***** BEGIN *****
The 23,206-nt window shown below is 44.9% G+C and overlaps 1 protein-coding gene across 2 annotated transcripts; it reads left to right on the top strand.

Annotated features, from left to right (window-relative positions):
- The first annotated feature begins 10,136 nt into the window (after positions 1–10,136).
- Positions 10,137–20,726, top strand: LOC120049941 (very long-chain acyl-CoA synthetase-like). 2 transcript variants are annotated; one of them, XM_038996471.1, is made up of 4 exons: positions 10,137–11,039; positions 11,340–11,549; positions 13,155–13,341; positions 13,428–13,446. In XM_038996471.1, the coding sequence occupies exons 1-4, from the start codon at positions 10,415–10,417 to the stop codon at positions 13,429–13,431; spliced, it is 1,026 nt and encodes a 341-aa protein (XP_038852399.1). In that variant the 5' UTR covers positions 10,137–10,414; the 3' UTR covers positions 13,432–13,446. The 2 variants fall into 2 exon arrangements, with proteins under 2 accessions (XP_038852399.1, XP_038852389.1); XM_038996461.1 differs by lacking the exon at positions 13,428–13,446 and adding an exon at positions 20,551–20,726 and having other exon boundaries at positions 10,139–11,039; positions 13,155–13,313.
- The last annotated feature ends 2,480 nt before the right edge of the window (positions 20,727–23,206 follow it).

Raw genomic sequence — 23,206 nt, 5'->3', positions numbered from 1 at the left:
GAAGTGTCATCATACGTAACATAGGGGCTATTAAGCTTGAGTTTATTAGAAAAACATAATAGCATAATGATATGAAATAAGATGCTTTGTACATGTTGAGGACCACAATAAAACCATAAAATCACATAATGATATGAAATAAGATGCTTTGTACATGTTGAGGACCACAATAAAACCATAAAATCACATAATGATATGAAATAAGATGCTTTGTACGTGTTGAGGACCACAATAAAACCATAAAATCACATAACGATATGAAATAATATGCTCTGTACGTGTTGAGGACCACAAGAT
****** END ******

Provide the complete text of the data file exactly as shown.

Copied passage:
The 23,206-nt window shown below is 44.9% G+C and overlaps 1 protein-coding gene across 2 annotated transcripts; it reads left to right on the top strand.

Annotated features, from left to right (window-relative positions):
- The first annotated feature begins 10,136 nt into the window (after positions 1–10,136).
- Positions 10,137–20,726, top strand: LOC120049941 (very long-chain acyl-CoA synthetase-like). 2 transcript variants are annotated; one of them, XM_038996471.1, is made up of 4 exons: positions 10,137–11,039; positions 11,340–11,549; positions 13,155–13,341; positions 13,428–13,446. In XM_038996471.1, the coding sequence occupies exons 1-4, from the start codon at positions 10,415–10,417 to the stop codon at positions 13,429–13,431; spliced, it is 1,026 nt and encodes a 341-aa protein (XP_038852399.1). In that variant the 5' UTR covers positions 10,137–10,414; the 3' UTR covers positions 13,432–13,446. The 2 variants fall into 2 exon arrangements, with proteins under 2 accessions (XP_038852399.1, XP_038852389.1); XM_038996461.1 differs by lacking the exon at positions 13,428–13,446 and adding an exon at positions 20,551–20,726 and having other exon boundaries at positions 10,139–11,039; positions 13,155–13,313.
- The last annotated feature ends 2,480 nt before the right edge of the window (positions 20,727–23,206 follow it).

Raw genomic sequence — 23,206 nt, 5'->3', positions numbered from 1 at the left:
GAAGTGTCATCATACGTAACATAGGGGCTATTAAGCTTGAGTTTATTAGAAAAACATAATAGCATAATGATATGAAATAAGATGCTTTGTACATGTTGAGGACCACAATAAAACCATAAAATCACATAATGATATGAAATAAGATGCTTTGTACATGTTGAGGACCACAATAAAACCATAAAATCACATAATGATATGAAATAAGATGCTTTGTACGTGTTGAGGACCACAATAAAACCATAAAATCACATAACGATATGAAATAATATGCTCTGTACGTGTTGAGGACCACAAGAT